Since Irish law already allows for life-saving interventions, it is this suicide clause that will basically open the door to abortion-on-demand in pro-life Ireland, and it is unlikely that Mr. Kenny does not recognize this as the likely outcome of the proposed bill.

Nor is this Mr. Kenny’s first public opposition to the Church. Over the past two years, Kenny has tried to pass legislation that would force priests to break the seal of the confessional. He championed the Criminal Justice (Withholding of Information on Offences Against Children and Vulnerable Persons) Bill, and even closed the Irish Embassy to the Holy See, after implying that Pope Benedict XVI tried to cover up sexual abuses.

And this, in the words of BC spokesman Dunn, is the “internationally respected leader with a well-known reputation for promoting human rights and causes of social justice,” who BC is going to honor at her commencement? This is the man who is going to speak to the new graduates before they go out into the world? This is the man who is going to give them advice on how to be successful in life?

As a Catholic College, Boston College has a bigger responsibility toward her students than a secular public school has to hers. In addition to academics, sports, extracurricular activities, etc., a Catholic school has the duty to provide her students with a Catholic education, and not simply to conform to secular academic fashion that decides which human beings may be denied their basic rights and their claim to “social justice.”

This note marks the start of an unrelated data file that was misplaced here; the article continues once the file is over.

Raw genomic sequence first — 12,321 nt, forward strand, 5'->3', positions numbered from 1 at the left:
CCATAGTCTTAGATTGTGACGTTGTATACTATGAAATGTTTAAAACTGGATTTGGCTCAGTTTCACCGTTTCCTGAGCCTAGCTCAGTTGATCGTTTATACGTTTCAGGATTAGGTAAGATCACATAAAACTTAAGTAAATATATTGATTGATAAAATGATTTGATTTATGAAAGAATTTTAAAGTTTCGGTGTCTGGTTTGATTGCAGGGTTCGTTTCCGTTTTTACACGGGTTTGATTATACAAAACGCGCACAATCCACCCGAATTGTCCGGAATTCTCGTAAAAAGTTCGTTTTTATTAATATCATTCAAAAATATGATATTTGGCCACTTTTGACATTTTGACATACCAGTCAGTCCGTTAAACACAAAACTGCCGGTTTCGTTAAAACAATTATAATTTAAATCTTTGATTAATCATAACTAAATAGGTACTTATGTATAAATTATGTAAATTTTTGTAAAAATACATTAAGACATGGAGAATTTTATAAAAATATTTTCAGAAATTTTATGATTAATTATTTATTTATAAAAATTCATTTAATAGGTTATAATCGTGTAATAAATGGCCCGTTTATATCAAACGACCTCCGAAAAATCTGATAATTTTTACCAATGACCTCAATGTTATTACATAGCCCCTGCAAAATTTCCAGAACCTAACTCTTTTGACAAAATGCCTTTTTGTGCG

I chose to attend a Catholic university because I want a Catholic education, and want to be able to learn about and grow in my faith during my years at school. I want to be in an environment where that growth would be supported and encouraged, not scorned and disrespected by my teachers and peers. Don’t students who attend a Catholic college have the right to expect that events and activities sponsored by the school are in line with our Catholic faith? Is it not reasonable for us to expect that campus speakers are an example of how to live a good Christian life in the world today?

We are, after all, paying for a Catholic education.

By advertising itself as a Catholic school “committed to maintaining and strengthening the Jesuit, Catholic mission of the University,” Boston College has a duty to form her students with a solid Catholic education and provide opportunities for students to learn about and grow in their faith. Inviting a politician who supports moral evils, such as abortion, and opposes the Church’s teachings on such matters is not consistent with the duty of a Catholic university. This is why Cardinal O’Malley is right to show his disapproval of BC’s decision to honor Mr. Kenny.

Catholic college students everywhere should be outraged at Boston College for this insensitivity to her duty to her students, and to our Holy Church.

Molly Loesel is a communications intern at Human Life International. She is a junior at Benedictine College, a Catholic college founded on the Benedictine tradition, in Atchison, Kansas. Molly is studying Philosophy with minors in Communications and Theology.

This article originally appeared on HLI Worldwatch and is reprinted with permission.